10. International Council for Harmonisation of Technical Requirements for Pharmaceuticals for Human Use. E9, Statistical Principles for Clinical Trials.  Updated 1998. Accessed May 6, 2019.
  11. International Council for Harmonisation of Technical Requirements for Pharmaceuticals for Human Use. E8, General Considerations for Clinical Trials.  Updated 1997. Accessed May 6, 2019.
  12. European Medicines Agency. Guideline on the Evaluation of Anticancer Medicinal Products in Man.  Updated 2016. Accessed May 10, 2019.
  13. Bognar K, Romley JA, Bae JP, Murray J, Chou JW, Lakdawalla DN. The role of imperfect surrogate endpoint information in drug approval and reimbursement decisions. J Health Econ. 2017;51:1-12. doi:10.1016/j.jhealeco.2016.12.001
  14. Vreman RA, Bouvy JC, Bloem LT, et al. Weighing of evidence by health technology assessment bodies: retrospective study of reimbursement recommendations for conditionally approved drugs. Clin Pharmacol Ther. 2019;105(3):684-691. doi:10.1002/cpt.1251
  15. European Medicines Agency. EMA-EUnetHTA Three-Year Work Plan: 2017–2020.  Accessed May 4, 2018. Published November 13, 2017.
  16. Hoekman J, Klamer TT, Mantel-Teeuwisse AK, Leufkens HG, De Bruin ML. Characteristics and follow-up of postmarketing studies of conditionally authorized medicines in the EU. Br J Clin Pharmacol. 2016;82(1):213-226. doi:10.1111/bcp.12940
  17. Bloem LT, Mantel-Teeuwisse AK, Leufkens HGM, De Bruin ML, Klungel OH, Hoekman J. Postauthorization changes to specific obligations of conditionally authorized medicines in the European Union: a retrospective cohort study. Clin Pharmacol Ther. 2019;105(2):426-435. doi:10.1002/cpt.1169
  18. Schuster Bruce C, Brhlikova P, Heath J, McGettigan P. The use of validated and nonvalidated surrogate endpoints in two European Medicines Agency expedited approval pathways: a cross-sectional study of products authorised 2011-2018. PLoS Med. 2019;16(9):e1002873. doi:10.1371/journal.pmed.1002873
  19. Lipska I, Hoekman J, McAuslane N, Leufkens HG, Hövels AM. Does conditional approval for new oncology drugs in Europe lead to differences in health technology assessment decisions? Clin Pharmacol Ther. 2015;98(5):489-491. doi:10.1002/cpt.198
  20. Vreman RA, Mantel-Teeuwisse AK, Hövels AM, Leufkens HGM, Goettsch WG. Differences in health technology assessment recommendations among European jurisdictions: the role of practice variations. Value Health. 2020;23(1):10-16. doi:10.1016/j.jval.2019.07.017
  21. Higgins JP, Green S. Cochrane Handbook for Systematic Reviews of Interventions. Hoboken: Wiley; 2008.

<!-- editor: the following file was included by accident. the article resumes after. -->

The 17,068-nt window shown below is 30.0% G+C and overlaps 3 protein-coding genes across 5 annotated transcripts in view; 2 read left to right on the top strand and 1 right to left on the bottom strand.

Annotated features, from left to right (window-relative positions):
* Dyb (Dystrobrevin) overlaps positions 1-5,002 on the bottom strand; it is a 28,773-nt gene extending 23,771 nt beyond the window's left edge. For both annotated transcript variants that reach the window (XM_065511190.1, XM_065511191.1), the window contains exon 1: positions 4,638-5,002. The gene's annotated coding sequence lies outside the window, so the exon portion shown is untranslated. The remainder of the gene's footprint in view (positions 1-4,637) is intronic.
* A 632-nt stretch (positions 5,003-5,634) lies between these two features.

22. Vreman RA, Naci H, Goettsch WG, et al. Decision making under uncertainty: comparing regulatory and health technology assessment reviews of medicines in the United States and Europe. Clin Pharmacol Ther. 2020;108(2):350-357. doi:10.1002/cpt.1835
  23. Vreman RA, de Ruijter AS, Zawada A, et al. Assessment of significant benefit for orphan medicinal products by European regulators may support subsequent relative effectiveness assessments by health technology assessment organizations. Drug Discov Today. 2020;25(7):1223-1231. doi:10.1016/j.drudis.2020.04.012
  24. European Medicines Agency. EMA Regulatory Science to 2025. European Medicines Agency; 2018.
  25. Ruof J, Staab T, Dintsios CM, Schröter J, Schwartz FW. Comparison of post-authorisation measures from regulatory authorities with additional evidence requirements from the HTA body in Germany - are additional data requirements by the Federal Joint Committee justified? Health Econ Rev. 2016;6(1):46. doi:10.1186/s13561-016-0124-4
  26. Cipriani A, Ioannidis JPA, Rothwell PM, et al. Generating comparative evidence on new drugs and devices after approval. Lancet. 2020;395(10228):998-1010. doi:10.1016/s0140-6736(19)33177-0
  27. Tafuri G, Pagnini M, Moseley J, et al. How aligned are the perspectives of EU regulators and HTA bodies? a comparative analysis of regulatory-HTA parallel scientific advice. Br J Clin Pharmacol. 2016;82(4):965-973. doi:10.1111/bcp.13023
  28. Tafuri G, Lucas I, Estevão S, et al. The impact of parallel regulatory-health technology assessment scientific advice on clinical development. Assessing the uptake of regulatory and health technology assessment recommendations. Br J Clin Pharmacol. 2018;84(5):1013-1019. doi:10.1111/bcp.13524
  29. Ermisch M, Bucsics A, Vella Bonanno P, et al. Payers' views of the changes arising through the possible adoption of adaptive pathways. Front Pharmacol. 2016;7:305. doi:10.3389/fphar.2016.00305
  30. Vella Bonanno P, Ermisch M, Godman B, et al. Adaptive pathways: possible next steps for payers in preparation for their potential implementation. Front Pharmacol. 2017;8:497. doi:10.3389/fphar.2017.00497
  31. Wenzl M, Chapman S. Performance-Based Managed Entry Agreements for New Medicines in OECD Countries and EU Member States: How They Work and Possible Improvements Going Forward. OECD Health Working Papers, No. 115. Paris: OECD Publishing; 2019. doi:10.1787/6e5e4c0f-en

Articles in Press, Accepted Manuscript
Available Online from 27 October 2020